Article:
Question police ID, charged with crime?


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Sindawe
July 28, 2005, 03:17 PM
Woman In Trouble With Law After Questioning Officer's Identity
73-Year-Old Cited For Misdemeanor Obstructing & Delaying

POSTED: 7:41 am EDT July 28, 2005

RALEIGH, N.C. -- What are you supposed to do when a police officer knocks on your door at night? Officials with the Raleigh Police Department say in a particular case, the answer was obvious, but an elderly woman who had her doubts got charged with a crime.

Marie Venezia, 73, is in trouble with the law after she questioned a police officer's identity.

Marie Venezia, 73, lives by herself in her Raleigh home. Last Tuesday night, a Raleigh police officer knocked on her door and asked her about damage to a neighbor's fence.

"I said 'I don't know what you want me to say. I don't know who it was.' He said, 'You know who it was.' I said, "I don't know who it was." He said you do," she said. "And at that point, I began to wonder if this guy really was a policeman because I didn't think officers acted like that."

Venezia told the officer she was going to call 911 to confirm who he was.

"He said, 'Don't close that door.' I said I am going to close it and then I went and called 911," she said.

When Venezia came back, the officer charged her with misdemeanor obstructing and delaying, issuing her a ticket.

"The exchange that occurred between the officer and the resident was unproductive to the point that the officer felt the charge was necessary," said Jim Sughrue, a representative with the Raleigh Police Department.

There have been a number of prior cases in Wilson and Raleigh about people posing as law enforcement officers. Plus, a WRAL investigation found a Web site selling badges. However, the Raleigh Police Department said those are unfair comparisons because in this case, the officer was in full uniform and his patrol car was in plain sight.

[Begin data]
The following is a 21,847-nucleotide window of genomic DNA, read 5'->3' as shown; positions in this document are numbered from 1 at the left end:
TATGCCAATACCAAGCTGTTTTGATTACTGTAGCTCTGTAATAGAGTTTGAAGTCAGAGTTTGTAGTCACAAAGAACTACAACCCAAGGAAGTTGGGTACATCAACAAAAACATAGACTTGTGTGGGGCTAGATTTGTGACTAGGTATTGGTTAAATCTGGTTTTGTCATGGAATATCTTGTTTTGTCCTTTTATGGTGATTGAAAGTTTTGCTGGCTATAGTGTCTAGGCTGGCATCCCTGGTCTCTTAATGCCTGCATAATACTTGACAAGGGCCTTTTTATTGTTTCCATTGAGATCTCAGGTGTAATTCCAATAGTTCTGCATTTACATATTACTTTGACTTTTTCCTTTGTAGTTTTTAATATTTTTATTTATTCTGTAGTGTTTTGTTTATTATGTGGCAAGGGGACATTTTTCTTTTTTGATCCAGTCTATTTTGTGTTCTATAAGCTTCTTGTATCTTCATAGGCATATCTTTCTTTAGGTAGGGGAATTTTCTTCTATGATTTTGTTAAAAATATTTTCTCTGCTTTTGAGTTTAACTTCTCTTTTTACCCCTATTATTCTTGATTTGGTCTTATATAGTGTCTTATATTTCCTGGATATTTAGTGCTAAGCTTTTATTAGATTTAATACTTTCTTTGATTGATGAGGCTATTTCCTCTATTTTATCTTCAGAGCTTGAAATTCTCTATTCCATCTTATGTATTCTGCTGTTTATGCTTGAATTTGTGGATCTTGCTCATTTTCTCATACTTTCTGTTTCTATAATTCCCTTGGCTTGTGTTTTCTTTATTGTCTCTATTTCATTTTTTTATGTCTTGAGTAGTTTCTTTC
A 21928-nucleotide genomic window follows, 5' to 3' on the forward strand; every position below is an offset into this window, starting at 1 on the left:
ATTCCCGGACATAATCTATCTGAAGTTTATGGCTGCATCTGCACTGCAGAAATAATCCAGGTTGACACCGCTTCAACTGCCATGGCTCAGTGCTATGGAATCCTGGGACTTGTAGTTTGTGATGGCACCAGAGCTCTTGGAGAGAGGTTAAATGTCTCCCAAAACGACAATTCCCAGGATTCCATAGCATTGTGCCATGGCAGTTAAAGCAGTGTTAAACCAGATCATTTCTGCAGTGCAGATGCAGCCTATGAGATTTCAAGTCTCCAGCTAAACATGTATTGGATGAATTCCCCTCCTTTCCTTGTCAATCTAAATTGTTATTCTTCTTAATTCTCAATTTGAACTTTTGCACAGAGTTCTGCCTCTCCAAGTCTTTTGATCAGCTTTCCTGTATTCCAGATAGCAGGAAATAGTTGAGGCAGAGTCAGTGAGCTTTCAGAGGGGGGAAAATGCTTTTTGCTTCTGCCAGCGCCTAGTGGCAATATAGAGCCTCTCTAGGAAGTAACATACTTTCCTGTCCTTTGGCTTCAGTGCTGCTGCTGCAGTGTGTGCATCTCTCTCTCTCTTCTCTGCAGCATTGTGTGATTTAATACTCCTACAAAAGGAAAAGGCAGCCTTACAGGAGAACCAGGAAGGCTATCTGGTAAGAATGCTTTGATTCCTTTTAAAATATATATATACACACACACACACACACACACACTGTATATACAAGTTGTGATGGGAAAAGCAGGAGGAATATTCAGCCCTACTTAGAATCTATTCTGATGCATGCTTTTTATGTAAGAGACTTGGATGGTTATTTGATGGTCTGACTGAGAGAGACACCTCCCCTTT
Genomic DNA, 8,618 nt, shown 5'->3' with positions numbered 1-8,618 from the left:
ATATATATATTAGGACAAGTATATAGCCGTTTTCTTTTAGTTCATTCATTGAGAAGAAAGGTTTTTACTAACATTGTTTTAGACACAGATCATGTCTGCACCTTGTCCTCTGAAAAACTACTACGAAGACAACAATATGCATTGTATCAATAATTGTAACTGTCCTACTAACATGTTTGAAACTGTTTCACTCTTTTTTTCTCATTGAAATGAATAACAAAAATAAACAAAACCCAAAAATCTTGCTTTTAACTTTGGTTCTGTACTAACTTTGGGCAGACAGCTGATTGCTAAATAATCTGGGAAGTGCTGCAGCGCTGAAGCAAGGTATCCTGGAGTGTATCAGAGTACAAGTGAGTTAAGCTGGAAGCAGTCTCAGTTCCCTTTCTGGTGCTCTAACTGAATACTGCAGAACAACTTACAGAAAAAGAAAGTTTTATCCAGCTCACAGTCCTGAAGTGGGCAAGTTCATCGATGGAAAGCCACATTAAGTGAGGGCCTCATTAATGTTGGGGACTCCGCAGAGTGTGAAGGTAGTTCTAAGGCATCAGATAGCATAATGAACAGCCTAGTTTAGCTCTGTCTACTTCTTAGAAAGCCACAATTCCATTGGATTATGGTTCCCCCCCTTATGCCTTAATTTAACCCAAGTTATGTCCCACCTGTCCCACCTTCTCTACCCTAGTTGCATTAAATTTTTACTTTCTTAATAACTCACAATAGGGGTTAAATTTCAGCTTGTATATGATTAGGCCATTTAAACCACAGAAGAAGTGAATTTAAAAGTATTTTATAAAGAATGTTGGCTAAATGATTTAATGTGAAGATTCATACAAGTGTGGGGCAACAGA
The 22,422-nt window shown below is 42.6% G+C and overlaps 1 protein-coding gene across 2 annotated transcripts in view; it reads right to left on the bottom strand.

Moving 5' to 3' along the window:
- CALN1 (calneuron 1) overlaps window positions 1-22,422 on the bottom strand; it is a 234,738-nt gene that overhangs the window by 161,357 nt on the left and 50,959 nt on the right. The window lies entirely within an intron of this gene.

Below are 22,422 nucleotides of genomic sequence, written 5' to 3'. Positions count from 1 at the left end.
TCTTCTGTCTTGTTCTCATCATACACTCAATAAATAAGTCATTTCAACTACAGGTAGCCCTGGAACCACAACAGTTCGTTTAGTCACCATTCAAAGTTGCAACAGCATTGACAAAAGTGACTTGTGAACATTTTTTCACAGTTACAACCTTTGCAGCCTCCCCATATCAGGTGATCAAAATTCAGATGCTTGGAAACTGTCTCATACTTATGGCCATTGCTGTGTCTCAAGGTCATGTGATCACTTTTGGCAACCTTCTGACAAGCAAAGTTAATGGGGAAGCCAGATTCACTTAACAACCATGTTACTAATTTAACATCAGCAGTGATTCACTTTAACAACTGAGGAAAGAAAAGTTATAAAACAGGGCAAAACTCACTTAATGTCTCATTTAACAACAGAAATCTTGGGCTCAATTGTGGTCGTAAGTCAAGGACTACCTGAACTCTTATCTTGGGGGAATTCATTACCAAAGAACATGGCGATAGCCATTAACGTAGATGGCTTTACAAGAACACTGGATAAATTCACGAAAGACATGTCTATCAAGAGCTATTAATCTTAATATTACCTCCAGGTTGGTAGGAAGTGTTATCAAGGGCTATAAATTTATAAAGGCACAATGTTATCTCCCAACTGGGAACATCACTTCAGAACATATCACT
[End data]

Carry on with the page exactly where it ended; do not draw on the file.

Raleigh police officials say when an officer is in full uniform and the car is visible, just cooperate. WRAL checked with other agencies and most say it depends on the situation. The Chapel Hill Police Department actually encourages double checking.

Source: http://www.wral.com/news/4779724/detail.html
==========================================

So uniforms, badges, auto paint and lighbars are not available?

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scbair
July 28, 2005, 04:10 PM
So . . . when did speaking to a police officer, or even answering questions (especially if the officer makes it known or apparent one is a suspect, as in "You know who it was.") become a legal requirement? Unless he had a search warrant, an arrest warrant, or at least probable cause to arrest the lady, why should she not refuse to speak further and close her door?

Boy, things sure have changed since I wore a badge . . . :scrutiny:

Derby FALs
July 28, 2005, 04:13 PM
Some folks have no business dealing with the public.

El Tejon
July 28, 2005, 04:17 PM
So, what brought the po-po there?

What are you suppossed to do? Nothing. If you got a warrant, you might as well come in. Otherwise I do not open the door to anyone (well, hot redheads notwithstanding) in the middle of the night.

carebear
July 28, 2005, 04:26 PM